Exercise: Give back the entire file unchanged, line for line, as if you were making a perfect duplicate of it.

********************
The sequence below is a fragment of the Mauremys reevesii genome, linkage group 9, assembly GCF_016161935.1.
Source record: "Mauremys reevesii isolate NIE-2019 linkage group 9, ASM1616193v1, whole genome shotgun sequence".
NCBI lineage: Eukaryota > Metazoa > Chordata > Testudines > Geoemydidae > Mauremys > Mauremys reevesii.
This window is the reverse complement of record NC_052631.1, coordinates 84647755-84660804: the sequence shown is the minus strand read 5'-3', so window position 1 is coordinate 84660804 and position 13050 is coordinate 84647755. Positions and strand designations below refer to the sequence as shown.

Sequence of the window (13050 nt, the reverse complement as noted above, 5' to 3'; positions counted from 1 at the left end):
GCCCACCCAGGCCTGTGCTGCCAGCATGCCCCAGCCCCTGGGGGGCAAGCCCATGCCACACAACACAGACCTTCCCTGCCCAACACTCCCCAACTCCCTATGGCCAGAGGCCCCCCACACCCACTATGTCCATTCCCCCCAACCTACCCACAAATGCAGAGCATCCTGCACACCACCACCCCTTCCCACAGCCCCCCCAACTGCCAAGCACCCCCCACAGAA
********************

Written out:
The sequence below is a fragment of the Mauremys reevesii genome, linkage group 9, assembly GCF_016161935.1.
Source record: "Mauremys reevesii isolate NIE-2019 linkage group 9, ASM1616193v1, whole genome shotgun sequence".
NCBI lineage: Eukaryota > Metazoa > Chordata > Testudines > Geoemydidae > Mauremys > Mauremys reevesii.
This window is the reverse complement of record NC_052631.1, coordinates 84647755-84660804: the sequence shown is the minus strand read 5'-3', so window position 1 is coordinate 84660804 and position 13050 is coordinate 84647755. Positions and strand designations below refer to the sequence as shown.

Sequence of the window (13050 nt, the reverse complement as noted above, 5' to 3'; positions counted from 1 at the left end):
GCCCACCCAGGCCTGTGCTGCCAGCATGCCCCAGCCCCTGGGGGGCAAGCCCATGCCACACAACACAGACCTTCCCTGCCCAACACTCCCCAACTCCCTATGGCCAGAGGCCCCCCACACCCACTATGTCCATTCCCCCCAACCTACCCACAAATGCAGAGCATCCTGCACACCACCACCCCTTCCCACAGCCCCCCCAACTGCCAAGCACCCCCCACAGAA